Even a clothes-gathering exercise would be preferable to this. It could be just like the Benny Hill game for the Spectrum. 😐 

The Terminator: I need your clothes, your boots and your motorcycle.

Cigar Biker: You forgot to say please…

You don’t have to solve the surgical puzzle entirely to progress to the next level, but the more of it you complete the greater your energy replenishing reward. Keeping this topped up to preserve our single life is critical considering the difficult curve soon ramps up exponentially, so it’s not just a point-scoring interlude.

Sarah’s current home, the Pescadero State Hospital for the Criminally Insane, is the setting for level four. It’s a duplicate of the mall without the drinks machine. Now the walls are decorated with a no-smoking sign, window and escalator door. The sign could easily have been put up for Sarah’s benefit alone considering how often she’s seen smoking. It’s odd how she’s so fixated on making people cognizant of the value of human life and fighting the robots to safeguard their future existence, yet is perfectly content to flush hers down the toilet, forever seen sucking on cancer sticks.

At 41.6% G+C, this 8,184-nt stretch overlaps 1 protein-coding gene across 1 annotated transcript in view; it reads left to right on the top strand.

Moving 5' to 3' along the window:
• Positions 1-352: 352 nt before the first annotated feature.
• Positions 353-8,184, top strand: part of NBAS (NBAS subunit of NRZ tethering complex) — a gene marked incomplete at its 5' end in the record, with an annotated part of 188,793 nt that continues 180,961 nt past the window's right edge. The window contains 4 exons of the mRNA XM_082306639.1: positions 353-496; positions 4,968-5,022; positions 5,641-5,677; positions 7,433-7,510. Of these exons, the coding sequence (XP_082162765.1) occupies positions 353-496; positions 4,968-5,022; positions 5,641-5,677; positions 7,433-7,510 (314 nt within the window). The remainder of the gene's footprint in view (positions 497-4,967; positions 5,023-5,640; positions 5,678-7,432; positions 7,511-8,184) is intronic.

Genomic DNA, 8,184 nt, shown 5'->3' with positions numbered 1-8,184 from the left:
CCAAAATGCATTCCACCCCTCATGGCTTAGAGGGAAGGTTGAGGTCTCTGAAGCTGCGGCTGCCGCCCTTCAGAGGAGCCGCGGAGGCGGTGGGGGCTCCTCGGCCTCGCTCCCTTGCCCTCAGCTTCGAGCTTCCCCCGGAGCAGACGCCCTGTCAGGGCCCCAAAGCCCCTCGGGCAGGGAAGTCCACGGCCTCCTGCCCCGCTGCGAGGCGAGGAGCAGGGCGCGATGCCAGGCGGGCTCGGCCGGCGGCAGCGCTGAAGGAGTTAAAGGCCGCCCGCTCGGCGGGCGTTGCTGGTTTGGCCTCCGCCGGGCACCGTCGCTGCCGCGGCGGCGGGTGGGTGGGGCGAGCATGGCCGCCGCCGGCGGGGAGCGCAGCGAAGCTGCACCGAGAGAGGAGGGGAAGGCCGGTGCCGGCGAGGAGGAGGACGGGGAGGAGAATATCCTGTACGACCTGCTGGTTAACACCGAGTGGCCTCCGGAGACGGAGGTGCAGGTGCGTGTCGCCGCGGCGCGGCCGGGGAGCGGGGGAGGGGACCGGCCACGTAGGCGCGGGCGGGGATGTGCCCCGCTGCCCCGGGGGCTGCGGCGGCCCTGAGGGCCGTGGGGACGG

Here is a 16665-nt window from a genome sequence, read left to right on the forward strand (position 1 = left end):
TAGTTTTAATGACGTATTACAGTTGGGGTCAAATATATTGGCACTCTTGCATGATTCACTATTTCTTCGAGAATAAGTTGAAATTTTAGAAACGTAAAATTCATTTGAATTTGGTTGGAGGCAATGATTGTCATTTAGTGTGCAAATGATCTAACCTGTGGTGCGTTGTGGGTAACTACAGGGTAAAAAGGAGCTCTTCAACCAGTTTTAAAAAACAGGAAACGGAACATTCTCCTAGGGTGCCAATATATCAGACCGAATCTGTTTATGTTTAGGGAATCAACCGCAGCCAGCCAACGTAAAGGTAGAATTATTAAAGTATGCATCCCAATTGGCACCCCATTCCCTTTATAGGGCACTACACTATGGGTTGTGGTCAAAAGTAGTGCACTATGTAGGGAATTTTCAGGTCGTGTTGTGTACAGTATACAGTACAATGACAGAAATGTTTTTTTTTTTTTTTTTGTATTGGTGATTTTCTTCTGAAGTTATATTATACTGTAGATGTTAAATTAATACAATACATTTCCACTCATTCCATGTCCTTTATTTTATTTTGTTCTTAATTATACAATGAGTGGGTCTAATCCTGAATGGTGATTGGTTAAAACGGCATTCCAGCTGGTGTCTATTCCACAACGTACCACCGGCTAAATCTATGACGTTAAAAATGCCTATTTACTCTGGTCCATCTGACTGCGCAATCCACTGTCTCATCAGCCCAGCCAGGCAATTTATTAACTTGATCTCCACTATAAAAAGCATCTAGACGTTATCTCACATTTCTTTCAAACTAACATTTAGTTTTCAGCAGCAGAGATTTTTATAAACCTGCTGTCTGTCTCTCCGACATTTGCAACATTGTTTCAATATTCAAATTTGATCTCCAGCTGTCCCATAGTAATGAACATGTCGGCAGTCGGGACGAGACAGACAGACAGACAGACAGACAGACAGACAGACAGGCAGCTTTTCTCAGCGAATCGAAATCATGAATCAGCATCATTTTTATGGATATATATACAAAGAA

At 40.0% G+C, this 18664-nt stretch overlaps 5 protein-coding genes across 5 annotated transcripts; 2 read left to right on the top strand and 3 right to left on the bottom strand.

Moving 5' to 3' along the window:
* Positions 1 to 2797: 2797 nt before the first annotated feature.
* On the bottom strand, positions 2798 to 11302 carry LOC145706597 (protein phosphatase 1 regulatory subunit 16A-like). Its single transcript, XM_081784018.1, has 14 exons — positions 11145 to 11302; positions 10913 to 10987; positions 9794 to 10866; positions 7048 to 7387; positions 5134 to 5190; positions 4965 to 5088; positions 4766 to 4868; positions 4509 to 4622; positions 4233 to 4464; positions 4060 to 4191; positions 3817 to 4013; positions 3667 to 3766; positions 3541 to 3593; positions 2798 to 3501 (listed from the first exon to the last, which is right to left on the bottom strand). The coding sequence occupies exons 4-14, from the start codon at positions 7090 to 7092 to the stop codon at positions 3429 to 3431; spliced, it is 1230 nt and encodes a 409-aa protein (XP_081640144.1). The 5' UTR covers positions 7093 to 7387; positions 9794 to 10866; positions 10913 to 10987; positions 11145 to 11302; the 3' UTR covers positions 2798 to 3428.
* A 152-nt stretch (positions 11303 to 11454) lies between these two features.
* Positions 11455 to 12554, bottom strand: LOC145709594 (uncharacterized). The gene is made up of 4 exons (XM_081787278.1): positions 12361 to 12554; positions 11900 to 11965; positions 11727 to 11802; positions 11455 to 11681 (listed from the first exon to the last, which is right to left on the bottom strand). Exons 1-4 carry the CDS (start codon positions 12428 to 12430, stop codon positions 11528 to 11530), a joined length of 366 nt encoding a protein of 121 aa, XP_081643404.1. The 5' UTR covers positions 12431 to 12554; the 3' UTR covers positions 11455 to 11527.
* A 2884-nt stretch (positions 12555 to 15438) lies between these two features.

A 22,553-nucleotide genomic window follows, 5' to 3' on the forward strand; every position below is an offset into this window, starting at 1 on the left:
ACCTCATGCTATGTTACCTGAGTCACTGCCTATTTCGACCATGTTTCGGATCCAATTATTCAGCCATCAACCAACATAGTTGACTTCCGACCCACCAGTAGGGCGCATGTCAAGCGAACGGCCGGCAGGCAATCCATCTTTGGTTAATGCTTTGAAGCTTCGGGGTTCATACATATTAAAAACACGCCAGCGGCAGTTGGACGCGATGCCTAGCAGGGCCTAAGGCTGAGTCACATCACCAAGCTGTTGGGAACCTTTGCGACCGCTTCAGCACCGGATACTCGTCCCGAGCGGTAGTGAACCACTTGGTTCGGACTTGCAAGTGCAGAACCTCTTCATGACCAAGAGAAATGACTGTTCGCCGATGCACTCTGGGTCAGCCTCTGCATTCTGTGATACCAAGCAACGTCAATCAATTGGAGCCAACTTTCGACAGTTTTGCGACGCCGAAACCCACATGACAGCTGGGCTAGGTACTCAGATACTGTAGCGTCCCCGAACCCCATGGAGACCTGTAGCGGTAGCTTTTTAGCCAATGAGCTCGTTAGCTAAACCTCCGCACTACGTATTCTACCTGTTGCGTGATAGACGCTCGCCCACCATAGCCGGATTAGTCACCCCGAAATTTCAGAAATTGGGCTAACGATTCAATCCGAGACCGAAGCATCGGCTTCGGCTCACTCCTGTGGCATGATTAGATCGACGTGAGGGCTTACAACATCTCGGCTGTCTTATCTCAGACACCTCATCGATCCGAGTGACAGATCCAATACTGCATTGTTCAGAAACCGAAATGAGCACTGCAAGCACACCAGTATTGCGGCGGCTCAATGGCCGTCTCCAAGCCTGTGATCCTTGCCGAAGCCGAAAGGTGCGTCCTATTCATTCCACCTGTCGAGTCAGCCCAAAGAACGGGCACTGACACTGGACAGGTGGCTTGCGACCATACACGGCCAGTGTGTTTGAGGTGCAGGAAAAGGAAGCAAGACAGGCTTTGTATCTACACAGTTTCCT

Sarah Connor: (narrating) The unknown future rolls toward us. I face it, for the first time, with a sense of hope. Because if a machine, a Terminator, can learn the value of human life, maybe we can too.

John Connor: We’re not gonna make it, are we? People, I mean.

The Terminator: It’s in your nature to destroy yourselves.

John Connor: Yeah. Major drag, huh?


Head out on the highway, looking for adventure… or mental patients.